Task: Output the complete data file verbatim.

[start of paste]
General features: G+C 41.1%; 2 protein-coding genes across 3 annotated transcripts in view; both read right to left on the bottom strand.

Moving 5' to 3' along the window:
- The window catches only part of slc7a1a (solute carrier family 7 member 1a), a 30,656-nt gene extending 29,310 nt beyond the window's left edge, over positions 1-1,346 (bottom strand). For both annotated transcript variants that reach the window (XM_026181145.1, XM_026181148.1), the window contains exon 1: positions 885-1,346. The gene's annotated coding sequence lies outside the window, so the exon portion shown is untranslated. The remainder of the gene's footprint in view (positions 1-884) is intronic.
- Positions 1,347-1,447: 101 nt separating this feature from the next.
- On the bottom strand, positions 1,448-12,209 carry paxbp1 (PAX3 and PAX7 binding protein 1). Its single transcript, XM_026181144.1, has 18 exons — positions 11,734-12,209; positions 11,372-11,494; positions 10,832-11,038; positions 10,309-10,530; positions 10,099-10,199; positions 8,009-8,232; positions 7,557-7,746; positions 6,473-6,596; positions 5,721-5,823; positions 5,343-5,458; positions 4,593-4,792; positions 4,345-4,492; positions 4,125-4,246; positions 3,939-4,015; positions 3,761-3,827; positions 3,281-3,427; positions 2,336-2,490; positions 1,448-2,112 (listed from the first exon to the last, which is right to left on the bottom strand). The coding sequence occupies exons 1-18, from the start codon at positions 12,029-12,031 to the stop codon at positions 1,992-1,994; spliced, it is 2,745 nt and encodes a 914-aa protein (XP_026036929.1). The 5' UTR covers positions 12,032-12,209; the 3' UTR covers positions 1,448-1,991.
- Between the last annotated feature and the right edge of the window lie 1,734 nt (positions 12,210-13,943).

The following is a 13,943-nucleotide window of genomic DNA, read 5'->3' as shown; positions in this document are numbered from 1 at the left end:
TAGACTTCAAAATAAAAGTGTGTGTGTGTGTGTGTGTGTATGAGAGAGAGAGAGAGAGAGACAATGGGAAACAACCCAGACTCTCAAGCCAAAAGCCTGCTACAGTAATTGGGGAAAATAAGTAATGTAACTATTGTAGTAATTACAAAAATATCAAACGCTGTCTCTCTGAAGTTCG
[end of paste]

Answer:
General features: G+C 41.1%; 2 protein-coding genes across 3 annotated transcripts in view; both read right to left on the bottom strand.

Moving 5' to 3' along the window:
- The window catches only part of slc7a1a (solute carrier family 7 member 1a), a 30,656-nt gene extending 29,310 nt beyond the window's left edge, over positions 1-1,346 (bottom strand). For both annotated transcript variants that reach the window (XM_026181145.1, XM_026181148.1), the window contains exon 1: positions 885-1,346. The gene's annotated coding sequence lies outside the window, so the exon portion shown is untranslated. The remainder of the gene's footprint in view (positions 1-884) is intronic.
- Positions 1,347-1,447: 101 nt separating this feature from the next.
- On the bottom strand, positions 1,448-12,209 carry paxbp1 (PAX3 and PAX7 binding protein 1). Its single transcript, XM_026181144.1, has 18 exons — positions 11,734-12,209; positions 11,372-11,494; positions 10,832-11,038; positions 10,309-10,530; positions 10,099-10,199; positions 8,009-8,232; positions 7,557-7,746; positions 6,473-6,596; positions 5,721-5,823; positions 5,343-5,458; positions 4,593-4,792; positions 4,345-4,492; positions 4,125-4,246; positions 3,939-4,015; positions 3,761-3,827; positions 3,281-3,427; positions 2,336-2,490; positions 1,448-2,112 (listed from the first exon to the last, which is right to left on the bottom strand). The coding sequence occupies exons 1-18, from the start codon at positions 12,029-12,031 to the stop codon at positions 1,992-1,994; spliced, it is 2,745 nt and encodes a 914-aa protein (XP_026036929.1). The 5' UTR covers positions 12,032-12,209; the 3' UTR covers positions 1,448-1,991.
- Between the last annotated feature and the right edge of the window lie 1,734 nt (positions 12,210-13,943).

The following is a 13,943-nucleotide window of genomic DNA, read 5'->3' as shown; positions in this document are numbered from 1 at the left end:
TAGACTTCAAAATAAAAGTGTGTGTGTGTGTGTGTGTGTATGAGAGAGAGAGAGAGAGAGACAATGGGAAACAACCCAGACTCTCAAGCCAAAAGCCTGCTACAGTAATTGGGGAAAATAAGTAATGTAACTATTGTAGTAATTACAAAAATATCAAACGCTGTCTCTCTGAAGTTCG